James lives and writes in eastern Tennessee near the town of Jonesborough, the heart of the modern storytelling revival. He likes rock climbing and science fiction movies. When he’s not writing or speaking, he enjoys spending time with his wife and three daughters.

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Press materials courtesy of Glass Road Public Relations

Monday, October 06, 2008

Spotlighting: The Summer The Wind Whispered My Name by Don Locke

Remember the days of Studebakers, Wiffle ball, Nikita Khrushchev, and Good Humor trucks? More than likely you will be recalling the 60s.

Opening the pages of The Summer The Wind Whispered My Name is comparable to entering a time machine and being whisked back to the summer of 1960. I was pulled into a world of innocence. A world where Davy Connors woke early each morning to find his clothes laid out on the bathroom floor, his breakfast on the table, and a pile of newspapers waiting to be delivered. Where Davy played Wiffle ball with the other neighborhood children on the streets during the day and hide and seek at night. Where a sense of belonging filled the air.

But for Davy, the summer of 1960 brought the wind of change—a change that cracked his innocence and allowed awareness to seep in. A change that shook the pedestal he had placed his father on and tested his own sense of what was right.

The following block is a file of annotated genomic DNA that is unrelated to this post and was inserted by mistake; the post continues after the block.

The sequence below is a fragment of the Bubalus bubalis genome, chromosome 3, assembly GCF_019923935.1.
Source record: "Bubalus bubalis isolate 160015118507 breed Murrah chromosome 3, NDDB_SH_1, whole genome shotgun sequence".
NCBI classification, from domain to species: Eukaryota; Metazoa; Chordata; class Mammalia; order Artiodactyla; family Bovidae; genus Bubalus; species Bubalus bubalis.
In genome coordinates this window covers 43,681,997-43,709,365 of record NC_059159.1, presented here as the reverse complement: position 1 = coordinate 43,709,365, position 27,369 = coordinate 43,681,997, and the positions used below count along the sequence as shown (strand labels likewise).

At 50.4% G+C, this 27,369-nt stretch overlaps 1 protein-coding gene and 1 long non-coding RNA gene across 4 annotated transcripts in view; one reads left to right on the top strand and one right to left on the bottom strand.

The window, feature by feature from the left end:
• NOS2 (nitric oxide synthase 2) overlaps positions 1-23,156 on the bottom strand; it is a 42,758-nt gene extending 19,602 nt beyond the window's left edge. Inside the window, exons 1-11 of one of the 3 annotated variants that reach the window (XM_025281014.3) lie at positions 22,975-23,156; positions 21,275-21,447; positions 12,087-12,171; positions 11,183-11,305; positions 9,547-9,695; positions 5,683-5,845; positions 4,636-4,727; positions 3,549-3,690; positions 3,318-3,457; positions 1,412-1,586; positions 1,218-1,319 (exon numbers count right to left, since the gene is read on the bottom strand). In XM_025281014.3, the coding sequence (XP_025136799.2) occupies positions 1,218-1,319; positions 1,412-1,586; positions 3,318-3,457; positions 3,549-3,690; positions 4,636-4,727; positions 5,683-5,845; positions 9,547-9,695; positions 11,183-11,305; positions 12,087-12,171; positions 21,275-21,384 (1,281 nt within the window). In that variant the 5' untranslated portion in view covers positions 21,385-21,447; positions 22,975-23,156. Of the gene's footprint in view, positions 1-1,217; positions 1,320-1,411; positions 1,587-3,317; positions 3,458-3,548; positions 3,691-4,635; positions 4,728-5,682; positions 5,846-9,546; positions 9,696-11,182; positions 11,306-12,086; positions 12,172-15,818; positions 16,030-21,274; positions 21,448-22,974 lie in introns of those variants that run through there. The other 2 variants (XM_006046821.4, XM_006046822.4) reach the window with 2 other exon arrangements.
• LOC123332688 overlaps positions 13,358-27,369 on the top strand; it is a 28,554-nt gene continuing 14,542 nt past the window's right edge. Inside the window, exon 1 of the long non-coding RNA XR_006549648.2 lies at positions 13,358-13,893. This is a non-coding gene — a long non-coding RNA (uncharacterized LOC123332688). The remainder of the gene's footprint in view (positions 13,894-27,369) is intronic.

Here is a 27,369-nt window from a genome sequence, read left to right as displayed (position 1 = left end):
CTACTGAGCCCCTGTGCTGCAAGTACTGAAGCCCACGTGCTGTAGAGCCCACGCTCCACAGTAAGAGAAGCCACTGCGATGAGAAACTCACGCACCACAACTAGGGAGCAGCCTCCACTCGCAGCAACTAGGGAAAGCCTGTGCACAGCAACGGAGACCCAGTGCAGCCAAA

Davy’s idyllic family life begins to shatter with the arrival of a Negro family in the neighborhood. As his mother prepares a welcoming committee, his father joins those opposed to the new arrivals. Tension soon mounts when prejudices are laid bare and faith is tested as the community struggles to come to terms with their differences.

As Davy watches those around him, he ponders on what is normal, learns the difference between doing what’s right and doing what’s popular, witnesses the wonder of unquestioning faith and God’s timing, and faces the reality of death.

The Summer The Wind Whispered My Name is a delight to read with its fresh voice, poignant message, and witty chapter titles.

The book is brought to life by its rich characterizations and subtle messages. There’s Davy, the precocious boy who tugs at your heart and provides amusing insights into those around him; Mr. Melzer, the peacemaker with his undaunted faith and love for everyone; the lonely Mrs. Wrinklemeyer with her cats and ancient candy; and Davy’s mom, Ruth Conners, whose quiet faith propels her to create the Gospel Flight Day.

As well as racial prejudice, Locke touches on other attitudes prevalent of the era. The stigma attached to divorcees and the fear created by the Cold War are just two examples readers witness through the lives of the Conners family. For readers born after the 60s, Locke includes an informative section entitled The Way Things Were In 1960 which adds to the understanding of topics raised within the book.

The Summer The Wind Whispered My Name is the kind of book you want to read while lounging in the sun with a cold lemonade and a Good Humor bar. But beware—the book does contain a couple of gross out moments via loogie torture and booger promises.